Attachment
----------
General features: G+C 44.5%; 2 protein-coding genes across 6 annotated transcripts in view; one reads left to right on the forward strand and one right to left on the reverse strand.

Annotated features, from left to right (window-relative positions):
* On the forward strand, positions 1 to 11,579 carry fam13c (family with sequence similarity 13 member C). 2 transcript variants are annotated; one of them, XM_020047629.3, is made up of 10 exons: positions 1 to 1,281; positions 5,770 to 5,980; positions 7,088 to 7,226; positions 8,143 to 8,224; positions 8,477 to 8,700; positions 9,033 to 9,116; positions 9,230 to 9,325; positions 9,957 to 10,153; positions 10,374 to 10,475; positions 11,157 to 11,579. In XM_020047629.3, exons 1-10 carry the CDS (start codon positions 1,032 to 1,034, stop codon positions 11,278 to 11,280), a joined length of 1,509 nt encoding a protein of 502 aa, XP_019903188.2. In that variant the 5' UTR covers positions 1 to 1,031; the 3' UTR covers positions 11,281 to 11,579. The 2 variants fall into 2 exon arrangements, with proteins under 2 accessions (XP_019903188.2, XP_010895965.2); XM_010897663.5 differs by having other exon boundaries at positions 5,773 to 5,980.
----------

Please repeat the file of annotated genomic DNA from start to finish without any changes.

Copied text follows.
General features: G+C 44.5%; 2 protein-coding genes across 6 annotated transcripts in view; one reads left to right on the forward strand and one right to left on the reverse strand.

Annotated features, from left to right (window-relative positions):
* On the forward strand, positions 1 to 11,579 carry fam13c (family with sequence similarity 13 member C). 2 transcript variants are annotated; one of them, XM_020047629.3, is made up of 10 exons: positions 1 to 1,281; positions 5,770 to 5,980; positions 7,088 to 7,226; positions 8,143 to 8,224; positions 8,477 to 8,700; positions 9,033 to 9,116; positions 9,230 to 9,325; positions 9,957 to 10,153; positions 10,374 to 10,475; positions 11,157 to 11,579. In XM_020047629.3, exons 1-10 carry the CDS (start codon positions 1,032 to 1,034, stop codon positions 11,278 to 11,280), a joined length of 1,509 nt encoding a protein of 502 aa, XP_019903188.2. In that variant the 5' UTR covers positions 1 to 1,031; the 3' UTR covers positions 11,281 to 11,579. The 2 variants fall into 2 exon arrangements, with proteins under 2 accessions (XP_019903188.2, XP_010895965.2); XM_010897663.5 differs by having other exon boundaries at positions 5,773 to 5,980.